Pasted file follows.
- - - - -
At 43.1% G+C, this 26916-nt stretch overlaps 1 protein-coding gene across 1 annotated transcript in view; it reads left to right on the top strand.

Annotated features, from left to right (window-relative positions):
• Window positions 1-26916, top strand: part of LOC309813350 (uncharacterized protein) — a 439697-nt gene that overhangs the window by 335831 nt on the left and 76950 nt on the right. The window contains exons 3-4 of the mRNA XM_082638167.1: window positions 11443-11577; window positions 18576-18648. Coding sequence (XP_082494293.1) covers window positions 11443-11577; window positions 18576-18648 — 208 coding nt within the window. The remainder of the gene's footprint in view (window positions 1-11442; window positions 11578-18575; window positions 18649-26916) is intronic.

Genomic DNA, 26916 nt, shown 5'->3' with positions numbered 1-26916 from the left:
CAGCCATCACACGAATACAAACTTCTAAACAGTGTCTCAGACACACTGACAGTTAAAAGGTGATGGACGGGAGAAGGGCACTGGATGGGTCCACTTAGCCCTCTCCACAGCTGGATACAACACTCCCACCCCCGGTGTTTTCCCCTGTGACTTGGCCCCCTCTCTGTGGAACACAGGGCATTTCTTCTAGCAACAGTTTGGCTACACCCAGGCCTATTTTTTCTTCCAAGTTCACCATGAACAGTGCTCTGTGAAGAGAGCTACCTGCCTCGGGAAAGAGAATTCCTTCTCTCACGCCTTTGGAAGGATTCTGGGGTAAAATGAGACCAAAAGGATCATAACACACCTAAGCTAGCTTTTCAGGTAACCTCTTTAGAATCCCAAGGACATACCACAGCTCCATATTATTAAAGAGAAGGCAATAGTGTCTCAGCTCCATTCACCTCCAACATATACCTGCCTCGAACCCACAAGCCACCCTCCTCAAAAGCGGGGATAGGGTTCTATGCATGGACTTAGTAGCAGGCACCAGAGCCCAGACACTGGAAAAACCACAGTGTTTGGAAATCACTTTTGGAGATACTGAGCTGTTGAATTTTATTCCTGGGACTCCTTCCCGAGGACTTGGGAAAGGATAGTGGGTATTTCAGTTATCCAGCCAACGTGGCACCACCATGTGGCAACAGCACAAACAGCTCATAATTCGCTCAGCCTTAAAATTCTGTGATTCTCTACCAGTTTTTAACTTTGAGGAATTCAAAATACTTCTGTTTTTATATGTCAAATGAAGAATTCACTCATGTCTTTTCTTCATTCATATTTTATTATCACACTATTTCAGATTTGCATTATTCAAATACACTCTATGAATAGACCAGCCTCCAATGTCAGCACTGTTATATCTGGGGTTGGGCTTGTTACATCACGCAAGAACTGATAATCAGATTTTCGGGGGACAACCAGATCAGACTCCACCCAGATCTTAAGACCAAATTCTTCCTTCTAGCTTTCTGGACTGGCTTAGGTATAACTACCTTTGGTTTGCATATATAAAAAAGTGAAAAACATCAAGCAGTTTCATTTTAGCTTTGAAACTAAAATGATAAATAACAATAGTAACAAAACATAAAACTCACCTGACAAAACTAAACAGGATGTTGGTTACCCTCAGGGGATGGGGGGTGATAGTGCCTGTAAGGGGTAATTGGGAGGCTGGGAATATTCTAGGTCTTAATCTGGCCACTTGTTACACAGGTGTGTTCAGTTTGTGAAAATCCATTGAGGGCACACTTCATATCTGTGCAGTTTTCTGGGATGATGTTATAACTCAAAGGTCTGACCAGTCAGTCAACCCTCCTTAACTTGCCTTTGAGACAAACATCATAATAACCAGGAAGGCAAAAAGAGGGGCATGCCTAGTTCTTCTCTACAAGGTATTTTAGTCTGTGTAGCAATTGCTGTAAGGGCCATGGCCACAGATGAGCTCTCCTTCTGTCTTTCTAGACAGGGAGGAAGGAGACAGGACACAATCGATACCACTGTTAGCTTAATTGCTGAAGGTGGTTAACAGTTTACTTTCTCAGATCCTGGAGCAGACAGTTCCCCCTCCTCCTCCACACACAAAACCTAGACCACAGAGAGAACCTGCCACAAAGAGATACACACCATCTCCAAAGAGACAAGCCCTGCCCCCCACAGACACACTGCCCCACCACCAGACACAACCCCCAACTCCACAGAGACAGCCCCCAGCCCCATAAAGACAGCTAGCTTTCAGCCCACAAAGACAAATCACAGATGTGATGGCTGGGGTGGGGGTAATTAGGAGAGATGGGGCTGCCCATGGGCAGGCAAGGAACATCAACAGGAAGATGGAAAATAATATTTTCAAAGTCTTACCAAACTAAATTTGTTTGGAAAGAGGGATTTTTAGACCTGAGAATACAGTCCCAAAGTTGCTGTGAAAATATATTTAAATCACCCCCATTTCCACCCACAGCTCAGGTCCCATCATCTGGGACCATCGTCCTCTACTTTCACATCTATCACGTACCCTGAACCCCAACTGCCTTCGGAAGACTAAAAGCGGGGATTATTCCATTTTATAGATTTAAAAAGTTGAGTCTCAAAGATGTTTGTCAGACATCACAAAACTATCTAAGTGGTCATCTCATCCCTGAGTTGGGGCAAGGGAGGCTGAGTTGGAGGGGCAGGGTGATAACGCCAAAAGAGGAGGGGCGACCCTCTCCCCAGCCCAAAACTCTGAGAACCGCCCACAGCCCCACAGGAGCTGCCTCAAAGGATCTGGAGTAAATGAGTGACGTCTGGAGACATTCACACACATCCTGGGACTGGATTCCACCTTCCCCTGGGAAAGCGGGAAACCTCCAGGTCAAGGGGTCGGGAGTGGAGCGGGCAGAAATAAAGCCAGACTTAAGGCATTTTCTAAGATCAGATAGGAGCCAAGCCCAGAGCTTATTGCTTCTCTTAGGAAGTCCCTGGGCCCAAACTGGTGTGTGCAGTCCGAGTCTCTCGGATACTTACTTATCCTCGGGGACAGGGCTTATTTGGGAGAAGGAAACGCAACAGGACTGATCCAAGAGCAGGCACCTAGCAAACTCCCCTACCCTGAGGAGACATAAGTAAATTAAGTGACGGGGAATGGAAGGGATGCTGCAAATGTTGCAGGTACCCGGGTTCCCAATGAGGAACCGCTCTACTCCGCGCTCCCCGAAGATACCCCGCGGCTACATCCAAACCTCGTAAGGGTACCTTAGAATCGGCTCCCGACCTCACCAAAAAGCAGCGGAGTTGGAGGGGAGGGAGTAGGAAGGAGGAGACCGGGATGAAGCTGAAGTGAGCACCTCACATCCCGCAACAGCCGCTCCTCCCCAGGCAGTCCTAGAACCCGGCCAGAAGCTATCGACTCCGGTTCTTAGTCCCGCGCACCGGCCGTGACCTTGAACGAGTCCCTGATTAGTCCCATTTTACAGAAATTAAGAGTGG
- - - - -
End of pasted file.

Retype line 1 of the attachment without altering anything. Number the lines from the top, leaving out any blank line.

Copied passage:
At 43.1% G+C, this 26916-nt stretch overlaps 1 protein-coding gene across 1 annotated transcript in view; it reads left to right on the top strand.